(Bloomberg) -- A neighborhood of $4 million homes that burned Wednesday in a Southern California wildfire highlights the vulnerability of large suburban dwellings to climate-driven blazes, according to fire experts.

The Coastal Fire destroyed at least 20 homes in a gated community in Laguna Niguel, a wealthy Orange County enclave near Laguna Beach. Houses in the Coronado Pointe development line a ridge overlooking the Pacific Ocean. Homes in the neighborhood are palatial, ranging in size from about 4,000 square feet to 10,000 square feet, and sit on large lots with room for swimming pools with coastal views. But the mansions are wedged together with relatively little space between buildings. 

When a fire broke out near a wastewater treatment plant on Wednesday, it raced up a chaparral-covered hillside until it encountered an explosive source of fuel – Coronado Pointe.

“Homes made out of wood are like dead trees,” said Michael Wara, director of the climate and energy policy program at Stanford University who studies wildfire risk. “And there's a lot more dead trees in a 10,000-square-foot house than a 2,000-square-foot house.”

The conflagration started on a cool day with high humidity — conditions not usually conducive to wildfire. But gusty ocean winds propelled what started as a small fire up the hillside below Coronado Pointe. California’s record-breaking drought had turned brush into tinder and the steep terrain intensified the fire and funneled it uphill, raining embers on homes. 

“The biggest challenge with this fire and most wildfires is the confluence of wind, dry fuels, and topography,” Sean Doran, a fire captain with the Orange County Fire Authority, said in an email. “There are many factors that affect ignition including, home hardening, fuel loads in and around the homes, access, proximity to one another, size of the homes, size of the fire, and winds.”

Stephen Quarles, an authority on fire-resistant construction, said that the closeness of the houses to one another probably was a factor in supercharging the fire. 

Quarles, a former official at the University of California at Berkeley Center for Fire Research and Outreach, said when homes are close together a burning a house transfers heat through the air to adjacent structures and exposes them to flames. “With buildings burning and vegetation burning, embers can be transported further and have enough energy ignite other things,”  he said.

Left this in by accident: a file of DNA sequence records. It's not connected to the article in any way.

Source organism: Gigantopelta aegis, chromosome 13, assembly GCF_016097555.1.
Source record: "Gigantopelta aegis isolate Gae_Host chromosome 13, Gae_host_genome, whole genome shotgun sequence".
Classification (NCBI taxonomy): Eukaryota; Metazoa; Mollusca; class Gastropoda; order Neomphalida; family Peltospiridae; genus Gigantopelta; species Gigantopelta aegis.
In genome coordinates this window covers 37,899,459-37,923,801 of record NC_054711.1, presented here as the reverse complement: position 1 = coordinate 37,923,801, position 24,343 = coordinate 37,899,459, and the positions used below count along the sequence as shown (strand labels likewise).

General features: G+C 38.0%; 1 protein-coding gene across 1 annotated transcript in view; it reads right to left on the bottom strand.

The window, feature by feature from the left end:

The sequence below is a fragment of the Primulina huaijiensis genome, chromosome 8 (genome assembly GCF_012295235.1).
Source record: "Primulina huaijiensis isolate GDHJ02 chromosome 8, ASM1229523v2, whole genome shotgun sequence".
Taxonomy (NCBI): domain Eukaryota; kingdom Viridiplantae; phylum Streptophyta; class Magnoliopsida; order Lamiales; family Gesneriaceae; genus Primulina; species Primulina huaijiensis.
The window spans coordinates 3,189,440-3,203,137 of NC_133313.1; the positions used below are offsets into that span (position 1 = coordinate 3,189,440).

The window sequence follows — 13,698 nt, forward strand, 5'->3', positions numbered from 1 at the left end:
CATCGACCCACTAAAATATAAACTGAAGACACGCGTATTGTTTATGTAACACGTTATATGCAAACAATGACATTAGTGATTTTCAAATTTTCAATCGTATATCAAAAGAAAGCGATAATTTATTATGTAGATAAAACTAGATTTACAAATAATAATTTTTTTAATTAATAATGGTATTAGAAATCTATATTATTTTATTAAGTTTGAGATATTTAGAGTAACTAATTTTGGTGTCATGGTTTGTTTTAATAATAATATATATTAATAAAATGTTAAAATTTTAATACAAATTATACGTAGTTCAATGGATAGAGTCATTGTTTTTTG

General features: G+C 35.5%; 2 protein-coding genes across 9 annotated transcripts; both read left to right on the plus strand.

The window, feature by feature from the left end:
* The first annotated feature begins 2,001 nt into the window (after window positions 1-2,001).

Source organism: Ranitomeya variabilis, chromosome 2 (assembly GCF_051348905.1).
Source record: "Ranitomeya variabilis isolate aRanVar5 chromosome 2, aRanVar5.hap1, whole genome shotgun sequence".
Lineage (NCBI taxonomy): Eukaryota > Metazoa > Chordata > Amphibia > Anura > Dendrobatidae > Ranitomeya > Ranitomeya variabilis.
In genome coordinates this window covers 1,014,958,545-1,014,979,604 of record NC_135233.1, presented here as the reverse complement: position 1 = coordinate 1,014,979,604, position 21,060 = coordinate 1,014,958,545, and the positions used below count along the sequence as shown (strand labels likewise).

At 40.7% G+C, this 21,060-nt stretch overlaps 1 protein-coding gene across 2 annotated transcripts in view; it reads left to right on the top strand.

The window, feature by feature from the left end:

Michele Barbato, a professor of structural engineering and structural mechanics at the University of California at Davis, said the size of the Coronado Pointe homes likely contributed to the extent of the destruction.

“Larger homes have generally more combustible material and burn for a longer period of time, increasing the amount of released [embers] and the time that other houses need to resist ignition,” Barbato, who works on developing fire-resistant building material, said in an email. “Large homes also tend to have more weak spots, like wooden decks, longer gutters, more irregularities in the roofs.”

Most of the houses in Coronado Point were built in the 1990s before California adopted stringent building codes for homes constructed in the wildland-urban interface, the overlap between housing development and fire-prone wilderness. That includes a 10,000-square-foot mansion built in 1999 that was for sale for $9.9 million when it burned Wednesday.

Wildfire risks have only grown in coastal Orange County in recent decades as housing development continues to push into canyons and ridge tops and real estate values soar.

Following firestorms in 1993 that destroyed more than 400 homes and forced the evacuation of Laguna Beach, a report on the catastrophe issued a prophetic warning: “Orange County’s wildfire history has repeated itself for thousands of years. Because of continued wildland-urban encroachment, this type of disastrous wildfires are likely to increase in frequency and severity.”

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